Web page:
When abstraction proceeds into the operations defined, enabling objects of different types to be substituted, it is called polymorphism. When it proceeds in the opposite direction, inside the types or classes, structuring them to simplify a complex set of relationships, it is called delegation orinheritance.
Code Complete 2 gives a clear definition of what an abstraction is
abstraction is the ability to view a complex operation in a simplified form. A class interface provides an abstraction of the implementation that’s hidden behind the interface
What is an abstraction?
Abstractions are used regularly in everyday language, we use abstraction when talking about lots of things, such as
- Mobile Phone
These are abstract ideas which everyone understands but people don’t have a mobile phone, they have an exact make of mobile phone but most people don’t talk about the exact type by the abstract type of mobile phone.
Mobile phones have some core data
A mobile phone would be a good case for a Abstract class which could be inherited by a real instance which may add more features.
Why is understanding Abstraction important
Abstractions help hide concrete code which can change with abstractions such as interfaces and abstract classes which are less likely to change.
Using abstraction limits dependencies in code, reduced dependency means reducing the effect of change in your code.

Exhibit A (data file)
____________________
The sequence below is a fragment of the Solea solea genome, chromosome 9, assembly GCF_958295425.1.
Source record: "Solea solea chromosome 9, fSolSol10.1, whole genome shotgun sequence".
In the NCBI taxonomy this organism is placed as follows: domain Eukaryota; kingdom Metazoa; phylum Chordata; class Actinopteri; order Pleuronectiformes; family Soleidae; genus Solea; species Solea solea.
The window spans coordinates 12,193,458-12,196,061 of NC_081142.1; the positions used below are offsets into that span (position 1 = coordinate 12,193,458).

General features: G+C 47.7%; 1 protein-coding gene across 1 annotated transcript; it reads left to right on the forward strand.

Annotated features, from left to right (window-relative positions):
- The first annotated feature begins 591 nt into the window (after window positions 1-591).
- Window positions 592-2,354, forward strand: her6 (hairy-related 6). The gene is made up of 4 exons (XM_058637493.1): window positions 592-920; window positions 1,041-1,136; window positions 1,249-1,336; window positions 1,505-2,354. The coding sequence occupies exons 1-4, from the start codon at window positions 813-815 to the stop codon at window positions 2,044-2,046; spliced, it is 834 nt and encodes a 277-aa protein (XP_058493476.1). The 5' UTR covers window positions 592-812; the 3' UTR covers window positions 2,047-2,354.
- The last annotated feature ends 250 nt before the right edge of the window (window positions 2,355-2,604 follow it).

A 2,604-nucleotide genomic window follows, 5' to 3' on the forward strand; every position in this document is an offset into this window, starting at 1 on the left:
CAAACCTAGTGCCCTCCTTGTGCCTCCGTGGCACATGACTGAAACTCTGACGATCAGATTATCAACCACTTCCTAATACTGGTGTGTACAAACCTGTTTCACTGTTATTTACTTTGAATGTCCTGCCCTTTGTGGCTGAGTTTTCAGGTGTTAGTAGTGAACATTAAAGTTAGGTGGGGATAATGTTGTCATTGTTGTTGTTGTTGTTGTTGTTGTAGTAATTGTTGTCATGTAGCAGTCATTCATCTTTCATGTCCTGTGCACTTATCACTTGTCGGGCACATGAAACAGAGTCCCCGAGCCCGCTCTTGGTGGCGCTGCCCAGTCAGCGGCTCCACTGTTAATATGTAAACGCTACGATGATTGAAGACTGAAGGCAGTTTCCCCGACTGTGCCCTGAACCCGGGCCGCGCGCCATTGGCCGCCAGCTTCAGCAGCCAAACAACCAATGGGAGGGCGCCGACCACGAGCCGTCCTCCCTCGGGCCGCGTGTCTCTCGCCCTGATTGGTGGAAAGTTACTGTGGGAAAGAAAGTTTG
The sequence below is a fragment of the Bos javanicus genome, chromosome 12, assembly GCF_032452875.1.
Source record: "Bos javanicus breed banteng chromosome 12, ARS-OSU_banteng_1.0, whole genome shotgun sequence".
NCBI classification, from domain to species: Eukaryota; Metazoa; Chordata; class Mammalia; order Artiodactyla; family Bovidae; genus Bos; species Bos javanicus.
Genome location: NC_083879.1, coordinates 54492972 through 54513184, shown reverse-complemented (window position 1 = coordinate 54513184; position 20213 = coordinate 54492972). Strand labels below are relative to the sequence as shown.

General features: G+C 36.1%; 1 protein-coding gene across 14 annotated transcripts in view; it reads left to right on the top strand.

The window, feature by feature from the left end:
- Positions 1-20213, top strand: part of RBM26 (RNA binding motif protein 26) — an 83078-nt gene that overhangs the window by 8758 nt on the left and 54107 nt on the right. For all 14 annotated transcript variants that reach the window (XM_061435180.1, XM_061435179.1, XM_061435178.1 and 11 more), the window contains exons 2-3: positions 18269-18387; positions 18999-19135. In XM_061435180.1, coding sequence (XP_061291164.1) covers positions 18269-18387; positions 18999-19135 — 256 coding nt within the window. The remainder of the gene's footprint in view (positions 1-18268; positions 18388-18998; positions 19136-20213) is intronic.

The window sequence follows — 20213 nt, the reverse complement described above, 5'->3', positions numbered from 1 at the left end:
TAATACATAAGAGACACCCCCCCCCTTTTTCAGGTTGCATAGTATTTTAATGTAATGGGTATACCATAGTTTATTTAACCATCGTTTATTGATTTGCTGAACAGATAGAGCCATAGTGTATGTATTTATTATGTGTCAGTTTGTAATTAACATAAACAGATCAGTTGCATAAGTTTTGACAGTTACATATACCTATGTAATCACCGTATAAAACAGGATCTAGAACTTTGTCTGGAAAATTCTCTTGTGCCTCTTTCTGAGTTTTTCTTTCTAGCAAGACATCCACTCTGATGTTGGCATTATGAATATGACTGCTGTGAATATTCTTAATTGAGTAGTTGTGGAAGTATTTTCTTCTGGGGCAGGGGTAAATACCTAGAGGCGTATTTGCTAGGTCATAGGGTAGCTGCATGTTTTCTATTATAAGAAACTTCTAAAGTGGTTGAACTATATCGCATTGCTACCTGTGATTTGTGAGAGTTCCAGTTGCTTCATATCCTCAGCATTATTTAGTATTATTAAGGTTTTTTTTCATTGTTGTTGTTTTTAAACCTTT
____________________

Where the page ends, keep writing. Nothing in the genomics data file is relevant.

Two of the key long term goals for developers when writing code
- Increase the readability of the code
- Minimise dependencies in code, reducing the effects of change
The two goals will make maintaining the code easier, below I talk how abstraction can help you to achieve those goals.
Junior developers seem reluctant to use abstractions in code because of a mixture of not understanding how abstractions work and because they are focused on getting the code working and bypass the creation of abstractions, which can lead to big complex methods, few classes and no abstractions.
Junior developers are focused on the short term goal of getting the code working with the intent of leaving the design and creation of abstractions until later (later often doesn’t come).
Which leads me to write articles like the two below
Abstraction is one of the key principles behind many of the OO design principles such as
- Benefits of abstraction
- Code is easy to understand
- Manages change and the effect of chnage
- Creates cohesive code – it finds common fields
- Create loose coupling
Abstraction refines concepts to their core values, stripping away ideas to the fundamentals of the abstract idea. It leaves the common details of an idea.